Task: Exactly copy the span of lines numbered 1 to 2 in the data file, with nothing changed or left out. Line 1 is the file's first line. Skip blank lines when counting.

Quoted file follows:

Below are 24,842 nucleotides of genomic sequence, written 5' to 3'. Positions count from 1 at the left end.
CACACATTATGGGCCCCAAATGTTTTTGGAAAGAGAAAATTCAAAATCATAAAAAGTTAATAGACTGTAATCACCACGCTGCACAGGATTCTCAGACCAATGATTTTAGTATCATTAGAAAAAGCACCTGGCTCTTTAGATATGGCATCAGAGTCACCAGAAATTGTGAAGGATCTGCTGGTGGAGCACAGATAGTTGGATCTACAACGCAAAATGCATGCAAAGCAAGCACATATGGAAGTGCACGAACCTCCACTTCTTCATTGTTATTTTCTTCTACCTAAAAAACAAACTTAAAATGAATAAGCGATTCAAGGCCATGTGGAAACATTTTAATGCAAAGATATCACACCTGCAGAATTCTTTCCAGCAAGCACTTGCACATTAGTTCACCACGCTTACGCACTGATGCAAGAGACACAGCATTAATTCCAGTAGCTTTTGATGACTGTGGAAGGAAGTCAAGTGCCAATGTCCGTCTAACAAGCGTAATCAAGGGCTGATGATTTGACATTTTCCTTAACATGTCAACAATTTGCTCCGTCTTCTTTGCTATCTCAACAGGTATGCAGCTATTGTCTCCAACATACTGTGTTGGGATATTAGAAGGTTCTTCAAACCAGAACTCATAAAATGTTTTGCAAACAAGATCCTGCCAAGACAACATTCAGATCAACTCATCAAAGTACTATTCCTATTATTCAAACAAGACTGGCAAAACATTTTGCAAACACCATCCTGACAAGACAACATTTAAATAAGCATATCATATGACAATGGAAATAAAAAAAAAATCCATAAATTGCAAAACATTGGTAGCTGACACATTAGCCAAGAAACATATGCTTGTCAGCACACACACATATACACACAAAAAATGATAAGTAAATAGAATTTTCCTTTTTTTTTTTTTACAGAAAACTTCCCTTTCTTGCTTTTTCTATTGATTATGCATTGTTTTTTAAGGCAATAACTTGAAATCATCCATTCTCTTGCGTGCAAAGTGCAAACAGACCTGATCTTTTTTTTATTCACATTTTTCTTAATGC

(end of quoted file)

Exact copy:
Below are 24,842 nucleotides of genomic sequence, written 5' to 3'. Positions count from 1 at the left end.
CACACATTATGGGCCCCAAATGTTTTTGGAAAGAGAAAATTCAAAATCATAAAAAGTTAATAGACTGTAATCACCACGCTGCACAGGATTCTCAGACCAATGATTTTAGTATCATTAGAAAAAGCACCTGGCTCTTTAGATATGGCATCAGAGTCACCAGAAATTGTGAAGGATCTGCTGGTGGAGCACAGATAGTTGGATCTACAACGCAAAATGCATGCAAAGCAAGCACATATGGAAGTGCACGAACCTCCACTTCTTCATTGTTATTTTCTTCTACCTAAAAAACAAACTTAAAATGAATAAGCGATTCAAGGCCATGTGGAAACATTTTAATGCAAAGATATCACACCTGCAGAATTCTTTCCAGCAAGCACTTGCACATTAGTTCACCACGCTTACGCACTGATGCAAGAGACACAGCATTAATTCCAGTAGCTTTTGATGACTGTGGAAGGAAGTCAAGTGCCAATGTCCGTCTAACAAGCGTAATCAAGGGCTGATGATTTGACATTTTCCTTAACATGTCAACAATTTGCTCCGTCTTCTTTGCTATCTCAACAGGTATGCAGCTATTGTCTCCAACATACTGTGTTGGGATATTAGAAGGTTCTTCAAACCAGAACTCATAAAATGTTTTGCAAACAAGATCCTGCCAAGACAACATTCAGATCAACTCATCAAAGTACTATTCCTATTATTCAAACAAGACTGGCAAAACATTTTGCAAACACCATCCTGACAAGACAACATTTAAATAAGCATATCATATGACAATGGAAATAAAAAAAAAATCCATAAATTGCAAAACATTGGTAGCTGACACATTAGCCAAGAAACATATGCTTGTCAGCACACACACATATACACACAAAAAATGATAAGTAAATAGAATTTTCCTTTTTTTTTTTTTACAGAAAACTTCCCTTTCTTGCTTTTTCTATTGATTATGCATTGTTTTTTAAGGCAATAACTTGAAATCATCCATTCTCTTGCGTGCAAAGTGCAAACAGACCTGATCTTTTTTTTATTCACATTTTTCTTAATGC